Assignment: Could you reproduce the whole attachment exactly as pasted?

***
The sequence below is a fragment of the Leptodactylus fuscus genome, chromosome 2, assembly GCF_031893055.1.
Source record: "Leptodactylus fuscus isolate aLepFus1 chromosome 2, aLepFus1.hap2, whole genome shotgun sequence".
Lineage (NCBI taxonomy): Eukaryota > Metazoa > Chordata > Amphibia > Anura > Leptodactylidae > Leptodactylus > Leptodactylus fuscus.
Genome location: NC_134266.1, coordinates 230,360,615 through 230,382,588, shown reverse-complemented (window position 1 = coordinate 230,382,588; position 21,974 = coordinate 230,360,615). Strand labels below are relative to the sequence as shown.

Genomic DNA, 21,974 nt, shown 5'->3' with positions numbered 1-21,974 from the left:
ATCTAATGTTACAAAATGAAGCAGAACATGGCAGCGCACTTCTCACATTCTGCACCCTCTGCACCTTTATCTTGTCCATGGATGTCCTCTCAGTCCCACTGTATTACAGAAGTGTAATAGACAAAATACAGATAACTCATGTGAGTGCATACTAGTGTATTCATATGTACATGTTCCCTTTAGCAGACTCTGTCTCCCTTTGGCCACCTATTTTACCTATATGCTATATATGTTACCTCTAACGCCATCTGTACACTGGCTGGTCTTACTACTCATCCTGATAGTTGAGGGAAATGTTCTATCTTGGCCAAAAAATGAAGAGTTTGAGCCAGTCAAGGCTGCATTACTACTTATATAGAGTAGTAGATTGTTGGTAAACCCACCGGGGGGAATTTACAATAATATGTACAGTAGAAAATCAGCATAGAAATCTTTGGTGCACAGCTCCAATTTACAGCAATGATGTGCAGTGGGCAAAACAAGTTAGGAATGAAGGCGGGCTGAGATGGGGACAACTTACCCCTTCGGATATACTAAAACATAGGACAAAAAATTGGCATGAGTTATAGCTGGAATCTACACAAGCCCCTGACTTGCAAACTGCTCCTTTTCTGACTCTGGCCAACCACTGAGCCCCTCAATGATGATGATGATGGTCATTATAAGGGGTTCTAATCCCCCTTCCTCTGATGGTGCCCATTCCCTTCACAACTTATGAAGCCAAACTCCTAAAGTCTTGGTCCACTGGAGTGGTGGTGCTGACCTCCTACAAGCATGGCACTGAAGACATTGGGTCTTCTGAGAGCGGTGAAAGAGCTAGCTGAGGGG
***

The sequence below is a fragment of the Leptodactylus fuscus genome, chromosome 2, assembly GCF_031893055.1.
Source record: "Leptodactylus fuscus isolate aLepFus1 chromosome 2, aLepFus1.hap2, whole genome shotgun sequence".
Lineage (NCBI taxonomy): Eukaryota > Metazoa > Chordata > Amphibia > Anura > Leptodactylidae > Leptodactylus > Leptodactylus fuscus.
Genome location: NC_134266.1, coordinates 230,360,615 through 230,382,588, shown reverse-complemented (window position 1 = coordinate 230,382,588; position 21,974 = coordinate 230,360,615). Strand labels below are relative to the sequence as shown.

Genomic DNA, 21,974 nt, shown 5'->3' with positions numbered 1-21,974 from the left:
ATCTAATGTTACAAAATGAAGCAGAACATGGCAGCGCACTTCTCACATTCTGCACCCTCTGCACCTTTATCTTGTCCATGGATGTCCTCTCAGTCCCACTGTATTACAGAAGTGTAATAGACAAAATACAGATAACTCATGTGAGTGCATACTAGTGTATTCATATGTACATGTTCCCTTTAGCAGACTCTGTCTCCCTTTGGCCACCTATTTTACCTATATGCTATATATGTTACCTCTAACGCCATCTGTACACTGGCTGGTCTTACTACTCATCCTGATAGTTGAGGGAAATGTTCTATCTTGGCCAAAAAATGAAGAGTTTGAGCCAGTCAAGGCTGCATTACTACTTATATAGAGTAGTAGATTGTTGGTAAACCCACCGGGGGGAATTTACAATAATATGTACAGTAGAAAATCAGCATAGAAATCTTTGGTGCACAGCTCCAATTTACAGCAATGATGTGCAGTGGGCAAAACAAGTTAGGAATGAAGGCGGGCTGAGATGGGGACAACTTACCCCTTCGGATATACTAAAACATAGGACAAAAAATTGGCATGAGTTATAGCTGGAATCTACACAAGCCCCTGACTTGCAAACTGCTCCTTTTCTGACTCTGGCCAACCACTGAGCCCCTCAATGATGATGATGATGGTCATTATAAGGGGTTCTAATCCCCCTTCCTCTGATGGTGCCCATTCCCTTCACAACTTATGAAGCCAAACTCCTAAAGTCTTGGTCCACTGGAGTGGTGGTGCTGACCTCCTACAAGCATGGCACTGAAGACATTGGGTCTTCTGAGAGCGGTGAAAGAGCTAGCTGAGGGG